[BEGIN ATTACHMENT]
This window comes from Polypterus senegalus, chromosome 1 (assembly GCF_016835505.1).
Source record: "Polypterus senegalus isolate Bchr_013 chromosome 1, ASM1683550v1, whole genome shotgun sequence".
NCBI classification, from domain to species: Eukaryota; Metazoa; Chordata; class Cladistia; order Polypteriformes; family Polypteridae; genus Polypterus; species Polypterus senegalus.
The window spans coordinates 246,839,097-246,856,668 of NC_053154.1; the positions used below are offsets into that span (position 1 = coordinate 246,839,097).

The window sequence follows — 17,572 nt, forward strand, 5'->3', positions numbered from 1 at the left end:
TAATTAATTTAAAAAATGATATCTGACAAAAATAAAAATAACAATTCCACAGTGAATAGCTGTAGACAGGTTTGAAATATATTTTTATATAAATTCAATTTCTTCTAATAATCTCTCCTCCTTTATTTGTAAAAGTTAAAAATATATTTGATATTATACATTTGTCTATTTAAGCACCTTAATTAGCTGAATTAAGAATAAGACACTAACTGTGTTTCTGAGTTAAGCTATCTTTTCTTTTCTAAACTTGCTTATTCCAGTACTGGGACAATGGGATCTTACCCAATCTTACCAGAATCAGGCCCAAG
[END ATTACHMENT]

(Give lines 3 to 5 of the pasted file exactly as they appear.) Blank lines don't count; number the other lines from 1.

NCBI classification, from domain to species: Eukaryota; Metazoa; Chordata; class Cladistia; order Polypteriformes; family Polypteridae; genus Polypterus; species Polypterus senegalus.
The window spans coordinates 246,839,097-246,856,668 of NC_053154.1; the positions used below are offsets into that span (position 1 = coordinate 246,839,097).

The window sequence follows — 17,572 nt, forward strand, 5'->3', positions numbered from 1 at the left end: